Just a quick follow-up to the previous post, as I finished watching the whole Behe-McWhorter exchange. Notes:
1) McWhorter is an atheist, and implies he’s always been an atheist (or at least not a theist).
2) He’s really impressed by Michael Behe’s arguments, to the point where he might assent to Michael Behe being the Isaac Newton of evolutionary genetics (though his summation of some of the jaw-dropping talking points in The Edge of Evolution leaves me a bit skeptical as to McWhorter’s deep knowledge of basic evolutionary ideas).
3) Part of the issue really has to do with the impenetrability of “scientese.” More clearly, I remember years ago a friend with a legal degree admitting that the Creationist talking point about The Second Law of Thermodynamics would have left him at a loss, as he didn’t have the scientific background to parse such issues. Behe is a much more sophisticated and slick player at that particular game.
4) McWhorter was also impressed enough by Darwin’s Black Box to offer it to a friend who happened to be a biologist at Berkeley (when McWhorter was a professor of linguistics there). The friend apparently threw the book across the room, leaving McWhorter somewhat bemused. I’m somewhat appalled that McWhorter would repeat this anecdote, as it I can imagine how irritating a biologist at Berkeley would have felt to be gifted a work by one of the luminaries of a neo-Creationist movement as if it was a signal contribution to biological science. I don’t think McWhorter understands the implicit insult entailed by his action.
5) By the end of the diavlog John McWhorter does not seem to be one who accepts Intelligent Design, or is convinced into being a religious believer. Rather, he’s intrigued and provoked by the arguments which Michael Behe has put into the public domain. This is in the area of the demarcation problem, and though McWhorter has implicitly disavowed this diavlog after seeing him discuss his long-standing familiarity with Behe’s ouvre, as well as some glib dismissals of skepticism as to the admissibility of the ideas of Intelligent Design, I am of the suspicion that this was most definitely not a profile in courage, and that John McWhorter likely does believe that he is a victim of a witch-hunt of sorts. Instead of entreaties by his more scientifically inclined friends convincing him of the mendacious nature of Michael Behe’s contentions, I suspect that John McWhorter is simply attempting to dampen the embarrassment which will ensue as his openness to Intelligent Design becomes common knowledge in his social circles. He admits familiarity with Sean Carroll’s book Endless Forms Most Beautiful, so his knowledge of the field isn’t constrained to Intelligent Design. Rather, he has surveyed the arguments and deep in his bones he does not feel that the standard model of evolutionary science can explain reality as well see it to his satisfaction.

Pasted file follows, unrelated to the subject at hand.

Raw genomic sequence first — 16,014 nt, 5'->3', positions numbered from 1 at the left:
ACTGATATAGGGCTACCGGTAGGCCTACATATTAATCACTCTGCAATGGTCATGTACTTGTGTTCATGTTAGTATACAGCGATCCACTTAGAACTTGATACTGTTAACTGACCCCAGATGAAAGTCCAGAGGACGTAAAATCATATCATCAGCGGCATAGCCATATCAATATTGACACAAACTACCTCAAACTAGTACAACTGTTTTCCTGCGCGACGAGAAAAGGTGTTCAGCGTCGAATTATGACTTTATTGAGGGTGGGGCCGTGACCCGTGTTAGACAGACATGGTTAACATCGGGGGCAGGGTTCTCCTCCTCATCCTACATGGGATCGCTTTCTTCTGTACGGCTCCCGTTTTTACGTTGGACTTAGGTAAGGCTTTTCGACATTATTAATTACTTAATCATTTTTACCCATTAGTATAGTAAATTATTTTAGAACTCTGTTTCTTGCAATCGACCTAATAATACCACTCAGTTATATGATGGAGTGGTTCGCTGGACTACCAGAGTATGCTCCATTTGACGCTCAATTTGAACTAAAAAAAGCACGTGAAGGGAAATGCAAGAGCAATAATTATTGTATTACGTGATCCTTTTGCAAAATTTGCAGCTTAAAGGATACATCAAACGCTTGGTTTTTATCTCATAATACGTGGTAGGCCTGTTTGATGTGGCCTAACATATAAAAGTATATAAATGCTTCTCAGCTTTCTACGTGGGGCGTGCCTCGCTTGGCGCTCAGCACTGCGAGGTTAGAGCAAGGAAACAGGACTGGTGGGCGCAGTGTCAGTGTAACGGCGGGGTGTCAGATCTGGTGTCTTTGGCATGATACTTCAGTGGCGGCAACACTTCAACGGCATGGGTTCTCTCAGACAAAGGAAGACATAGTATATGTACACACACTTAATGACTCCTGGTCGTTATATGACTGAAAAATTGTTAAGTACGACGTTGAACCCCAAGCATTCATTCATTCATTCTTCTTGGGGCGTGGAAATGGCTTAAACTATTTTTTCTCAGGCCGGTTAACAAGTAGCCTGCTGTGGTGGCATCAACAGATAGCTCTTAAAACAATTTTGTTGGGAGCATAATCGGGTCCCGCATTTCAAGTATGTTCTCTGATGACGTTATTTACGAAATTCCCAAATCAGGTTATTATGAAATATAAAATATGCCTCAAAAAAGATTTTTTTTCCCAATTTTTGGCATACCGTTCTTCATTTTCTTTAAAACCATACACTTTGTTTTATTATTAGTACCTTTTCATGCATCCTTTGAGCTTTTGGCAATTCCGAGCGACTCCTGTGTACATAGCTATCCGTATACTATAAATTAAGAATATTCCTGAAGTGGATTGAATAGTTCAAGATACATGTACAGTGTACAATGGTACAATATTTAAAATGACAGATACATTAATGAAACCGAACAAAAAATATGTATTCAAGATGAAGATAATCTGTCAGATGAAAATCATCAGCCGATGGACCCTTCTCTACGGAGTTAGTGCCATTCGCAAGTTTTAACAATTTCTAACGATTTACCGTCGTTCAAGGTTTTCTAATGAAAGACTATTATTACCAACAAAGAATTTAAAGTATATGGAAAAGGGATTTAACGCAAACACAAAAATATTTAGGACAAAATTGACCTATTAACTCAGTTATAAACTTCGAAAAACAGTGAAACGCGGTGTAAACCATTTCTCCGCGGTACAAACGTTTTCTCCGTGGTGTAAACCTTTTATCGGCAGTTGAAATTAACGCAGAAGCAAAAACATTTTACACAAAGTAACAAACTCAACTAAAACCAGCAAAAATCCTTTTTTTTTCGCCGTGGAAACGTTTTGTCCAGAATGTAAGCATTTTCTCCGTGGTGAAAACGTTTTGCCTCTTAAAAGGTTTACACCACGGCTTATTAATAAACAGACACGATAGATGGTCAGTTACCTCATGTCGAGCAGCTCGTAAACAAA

But that’s irrelevant. Deep in their bones to most people quantum theories do not really make sense either; they defy and contradict our intuitions, but robust testaments to the predictive power of science they remain. From the comments made in this diavlog I suspect John McWhorter believes that keeping an open mind is the decent thing to do, and he does not find the arguments of Michael Behe et al. implausible on the face. I believe that John McWhorter should perhaps trust his no doubt numerous acquaintances of scientific education, training and vocation who will attest to the fact that Behe’s work is riddled with error, misrepresentation and distortion.
You can watch the exchange here. Discussion of Behe’s most recent book here.